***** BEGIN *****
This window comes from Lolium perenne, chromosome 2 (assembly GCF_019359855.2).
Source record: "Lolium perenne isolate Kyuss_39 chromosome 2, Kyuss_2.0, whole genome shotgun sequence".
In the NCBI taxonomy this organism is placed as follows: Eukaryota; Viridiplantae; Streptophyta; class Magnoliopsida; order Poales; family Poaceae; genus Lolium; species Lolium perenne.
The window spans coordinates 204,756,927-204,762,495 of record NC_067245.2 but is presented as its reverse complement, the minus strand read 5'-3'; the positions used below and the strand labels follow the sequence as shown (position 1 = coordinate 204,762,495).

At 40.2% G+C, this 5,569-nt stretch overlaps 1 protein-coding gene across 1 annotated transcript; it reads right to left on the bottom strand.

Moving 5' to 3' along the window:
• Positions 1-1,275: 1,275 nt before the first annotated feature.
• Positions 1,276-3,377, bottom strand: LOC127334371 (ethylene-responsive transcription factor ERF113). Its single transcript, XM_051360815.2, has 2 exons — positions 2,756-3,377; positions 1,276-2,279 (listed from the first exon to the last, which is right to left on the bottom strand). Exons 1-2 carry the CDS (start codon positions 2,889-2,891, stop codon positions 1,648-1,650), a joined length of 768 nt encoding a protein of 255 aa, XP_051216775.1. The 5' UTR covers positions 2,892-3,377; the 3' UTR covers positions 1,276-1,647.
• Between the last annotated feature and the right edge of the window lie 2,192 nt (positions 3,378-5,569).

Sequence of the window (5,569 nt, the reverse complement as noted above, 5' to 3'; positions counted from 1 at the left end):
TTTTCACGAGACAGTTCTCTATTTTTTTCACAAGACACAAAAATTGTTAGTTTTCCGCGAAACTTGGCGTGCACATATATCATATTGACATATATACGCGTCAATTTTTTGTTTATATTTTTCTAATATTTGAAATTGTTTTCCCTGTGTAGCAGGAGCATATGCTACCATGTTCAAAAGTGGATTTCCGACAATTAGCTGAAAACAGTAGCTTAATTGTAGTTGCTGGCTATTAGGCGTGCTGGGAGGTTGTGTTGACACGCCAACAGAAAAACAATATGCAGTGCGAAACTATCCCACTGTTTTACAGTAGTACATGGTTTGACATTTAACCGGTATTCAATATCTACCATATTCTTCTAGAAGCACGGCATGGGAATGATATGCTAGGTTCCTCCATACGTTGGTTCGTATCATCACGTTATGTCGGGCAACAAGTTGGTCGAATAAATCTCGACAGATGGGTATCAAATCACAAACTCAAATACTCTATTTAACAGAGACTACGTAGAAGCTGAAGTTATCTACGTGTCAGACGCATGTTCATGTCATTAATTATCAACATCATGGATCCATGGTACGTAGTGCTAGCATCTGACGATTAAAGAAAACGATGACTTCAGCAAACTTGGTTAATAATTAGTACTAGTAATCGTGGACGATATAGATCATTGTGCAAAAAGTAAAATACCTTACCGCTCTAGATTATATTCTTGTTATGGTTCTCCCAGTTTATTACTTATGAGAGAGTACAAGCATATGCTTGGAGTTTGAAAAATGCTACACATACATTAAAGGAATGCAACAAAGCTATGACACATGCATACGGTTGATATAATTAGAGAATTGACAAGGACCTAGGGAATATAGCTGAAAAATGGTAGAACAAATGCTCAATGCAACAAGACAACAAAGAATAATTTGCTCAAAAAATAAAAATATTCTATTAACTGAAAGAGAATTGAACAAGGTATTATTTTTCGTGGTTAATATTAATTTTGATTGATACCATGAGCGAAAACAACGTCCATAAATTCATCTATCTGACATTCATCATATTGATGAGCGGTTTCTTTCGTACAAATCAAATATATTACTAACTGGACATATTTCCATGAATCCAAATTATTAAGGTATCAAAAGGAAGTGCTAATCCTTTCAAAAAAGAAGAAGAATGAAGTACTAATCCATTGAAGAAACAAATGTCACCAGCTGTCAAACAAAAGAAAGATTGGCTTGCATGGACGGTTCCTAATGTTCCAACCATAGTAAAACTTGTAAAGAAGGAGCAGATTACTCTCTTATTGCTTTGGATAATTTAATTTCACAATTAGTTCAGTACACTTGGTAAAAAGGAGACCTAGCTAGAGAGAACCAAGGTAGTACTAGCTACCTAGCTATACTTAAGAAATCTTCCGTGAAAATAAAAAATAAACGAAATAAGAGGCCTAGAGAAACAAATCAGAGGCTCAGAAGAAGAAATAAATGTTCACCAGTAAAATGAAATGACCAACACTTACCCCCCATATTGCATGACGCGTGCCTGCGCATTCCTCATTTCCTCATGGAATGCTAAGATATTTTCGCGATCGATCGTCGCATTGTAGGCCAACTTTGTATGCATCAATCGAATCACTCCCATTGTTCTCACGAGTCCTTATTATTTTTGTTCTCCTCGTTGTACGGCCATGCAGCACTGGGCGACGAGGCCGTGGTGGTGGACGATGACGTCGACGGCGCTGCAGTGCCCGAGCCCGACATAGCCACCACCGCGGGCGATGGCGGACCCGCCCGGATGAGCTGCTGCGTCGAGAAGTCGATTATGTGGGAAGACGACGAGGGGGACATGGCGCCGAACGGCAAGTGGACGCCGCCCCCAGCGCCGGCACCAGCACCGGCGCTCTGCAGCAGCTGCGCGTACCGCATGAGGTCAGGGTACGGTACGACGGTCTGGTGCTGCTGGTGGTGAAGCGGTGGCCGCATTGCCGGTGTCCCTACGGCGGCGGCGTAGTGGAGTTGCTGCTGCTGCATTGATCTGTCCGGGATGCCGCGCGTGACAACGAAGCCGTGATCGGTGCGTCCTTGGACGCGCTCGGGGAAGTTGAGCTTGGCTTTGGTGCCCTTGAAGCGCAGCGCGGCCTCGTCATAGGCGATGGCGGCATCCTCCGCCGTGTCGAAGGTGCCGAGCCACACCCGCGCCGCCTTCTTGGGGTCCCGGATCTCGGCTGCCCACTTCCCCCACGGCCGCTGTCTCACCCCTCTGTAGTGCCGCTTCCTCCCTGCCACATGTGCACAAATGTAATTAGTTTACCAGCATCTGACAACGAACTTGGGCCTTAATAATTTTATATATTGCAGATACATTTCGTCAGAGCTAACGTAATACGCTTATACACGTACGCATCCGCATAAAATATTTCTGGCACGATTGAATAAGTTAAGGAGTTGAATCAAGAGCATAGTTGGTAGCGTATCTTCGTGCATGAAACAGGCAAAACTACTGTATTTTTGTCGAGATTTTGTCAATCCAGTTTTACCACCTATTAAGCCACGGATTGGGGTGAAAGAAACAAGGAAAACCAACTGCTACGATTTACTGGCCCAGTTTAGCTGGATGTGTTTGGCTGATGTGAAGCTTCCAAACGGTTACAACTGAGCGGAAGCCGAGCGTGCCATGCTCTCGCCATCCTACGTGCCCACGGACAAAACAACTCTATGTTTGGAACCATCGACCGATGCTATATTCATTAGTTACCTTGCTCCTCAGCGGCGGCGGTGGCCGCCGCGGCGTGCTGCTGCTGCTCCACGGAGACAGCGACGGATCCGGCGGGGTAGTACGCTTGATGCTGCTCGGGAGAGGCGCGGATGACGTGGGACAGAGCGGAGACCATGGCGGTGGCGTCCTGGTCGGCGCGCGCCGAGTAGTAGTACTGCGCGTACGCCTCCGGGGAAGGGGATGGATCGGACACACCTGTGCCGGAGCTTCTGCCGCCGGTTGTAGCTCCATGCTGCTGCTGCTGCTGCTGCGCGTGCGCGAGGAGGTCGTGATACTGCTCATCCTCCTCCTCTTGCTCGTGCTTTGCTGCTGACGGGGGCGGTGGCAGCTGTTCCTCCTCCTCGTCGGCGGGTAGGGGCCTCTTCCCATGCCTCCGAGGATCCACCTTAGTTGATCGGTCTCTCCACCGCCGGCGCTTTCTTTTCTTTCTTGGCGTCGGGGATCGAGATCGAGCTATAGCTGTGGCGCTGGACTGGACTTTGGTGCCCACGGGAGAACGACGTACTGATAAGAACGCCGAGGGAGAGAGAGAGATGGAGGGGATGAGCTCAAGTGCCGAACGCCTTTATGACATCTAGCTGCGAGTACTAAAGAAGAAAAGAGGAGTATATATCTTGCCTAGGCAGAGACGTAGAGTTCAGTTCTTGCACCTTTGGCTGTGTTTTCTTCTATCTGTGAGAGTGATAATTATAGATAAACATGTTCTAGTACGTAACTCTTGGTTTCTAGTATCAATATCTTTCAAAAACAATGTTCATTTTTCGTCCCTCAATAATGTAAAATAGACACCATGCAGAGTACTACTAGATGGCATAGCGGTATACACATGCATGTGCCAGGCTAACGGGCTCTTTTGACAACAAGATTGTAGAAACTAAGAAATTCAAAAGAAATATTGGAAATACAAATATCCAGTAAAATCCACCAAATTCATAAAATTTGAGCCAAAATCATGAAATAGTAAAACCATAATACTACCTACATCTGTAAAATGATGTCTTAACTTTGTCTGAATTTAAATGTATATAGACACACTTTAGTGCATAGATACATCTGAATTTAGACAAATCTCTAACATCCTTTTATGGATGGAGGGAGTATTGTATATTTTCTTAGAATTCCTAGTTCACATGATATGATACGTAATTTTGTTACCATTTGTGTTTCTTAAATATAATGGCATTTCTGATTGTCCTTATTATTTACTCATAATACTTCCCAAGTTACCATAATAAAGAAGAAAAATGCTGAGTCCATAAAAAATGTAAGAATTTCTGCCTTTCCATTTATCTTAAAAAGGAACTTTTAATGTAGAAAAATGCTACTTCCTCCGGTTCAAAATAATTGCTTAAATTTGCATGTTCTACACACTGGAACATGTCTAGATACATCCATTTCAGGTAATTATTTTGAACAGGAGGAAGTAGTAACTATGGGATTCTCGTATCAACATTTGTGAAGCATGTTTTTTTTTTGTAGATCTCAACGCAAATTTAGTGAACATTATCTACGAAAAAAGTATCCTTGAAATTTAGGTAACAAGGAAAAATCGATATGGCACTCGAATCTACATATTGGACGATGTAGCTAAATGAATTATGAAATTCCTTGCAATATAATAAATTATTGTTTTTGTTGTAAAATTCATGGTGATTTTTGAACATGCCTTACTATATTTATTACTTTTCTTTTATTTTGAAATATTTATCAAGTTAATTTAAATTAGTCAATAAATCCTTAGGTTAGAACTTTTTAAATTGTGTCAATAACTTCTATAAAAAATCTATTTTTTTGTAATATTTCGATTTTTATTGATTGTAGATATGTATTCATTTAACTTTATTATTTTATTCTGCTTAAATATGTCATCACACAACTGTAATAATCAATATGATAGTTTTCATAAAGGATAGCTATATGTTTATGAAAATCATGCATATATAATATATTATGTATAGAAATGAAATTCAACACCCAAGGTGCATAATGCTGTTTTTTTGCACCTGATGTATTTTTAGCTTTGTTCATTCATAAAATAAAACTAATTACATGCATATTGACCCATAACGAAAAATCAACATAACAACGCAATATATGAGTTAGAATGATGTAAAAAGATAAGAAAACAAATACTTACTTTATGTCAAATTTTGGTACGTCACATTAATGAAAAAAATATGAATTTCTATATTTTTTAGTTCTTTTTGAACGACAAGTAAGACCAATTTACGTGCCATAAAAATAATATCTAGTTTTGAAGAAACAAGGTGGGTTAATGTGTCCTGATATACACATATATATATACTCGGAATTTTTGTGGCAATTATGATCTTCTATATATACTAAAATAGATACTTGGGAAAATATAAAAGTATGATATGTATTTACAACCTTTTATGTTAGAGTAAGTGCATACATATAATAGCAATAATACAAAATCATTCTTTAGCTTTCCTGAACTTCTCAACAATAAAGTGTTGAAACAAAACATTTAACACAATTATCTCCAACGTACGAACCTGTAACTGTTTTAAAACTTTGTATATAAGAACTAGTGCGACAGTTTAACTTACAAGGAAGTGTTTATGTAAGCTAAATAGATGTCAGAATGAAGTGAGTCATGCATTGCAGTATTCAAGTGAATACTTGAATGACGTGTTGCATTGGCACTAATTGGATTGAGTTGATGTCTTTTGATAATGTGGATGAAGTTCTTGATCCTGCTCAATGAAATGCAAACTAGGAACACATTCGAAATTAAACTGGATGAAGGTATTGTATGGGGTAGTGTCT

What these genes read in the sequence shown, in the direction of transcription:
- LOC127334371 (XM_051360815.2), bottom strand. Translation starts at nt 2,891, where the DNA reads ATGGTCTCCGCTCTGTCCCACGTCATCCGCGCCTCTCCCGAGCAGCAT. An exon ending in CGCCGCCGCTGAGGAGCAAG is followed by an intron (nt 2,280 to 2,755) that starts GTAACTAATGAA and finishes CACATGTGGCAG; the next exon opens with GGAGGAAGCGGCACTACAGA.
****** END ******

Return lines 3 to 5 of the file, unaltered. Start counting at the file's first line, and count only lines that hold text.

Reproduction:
In the NCBI taxonomy this organism is placed as follows: Eukaryota; Viridiplantae; Streptophyta; class Magnoliopsida; order Poales; family Poaceae; genus Lolium; species Lolium perenne.
The window spans coordinates 204,756,927-204,762,495 of record NC_067245.2 but is presented as its reverse complement, the minus strand read 5'-3'; the positions used below and the strand labels follow the sequence as shown (position 1 = coordinate 204,762,495).

At 40.2% G+C, this 5,569-nt stretch overlaps 1 protein-coding gene across 1 annotated transcript; it reads right to left on the bottom strand.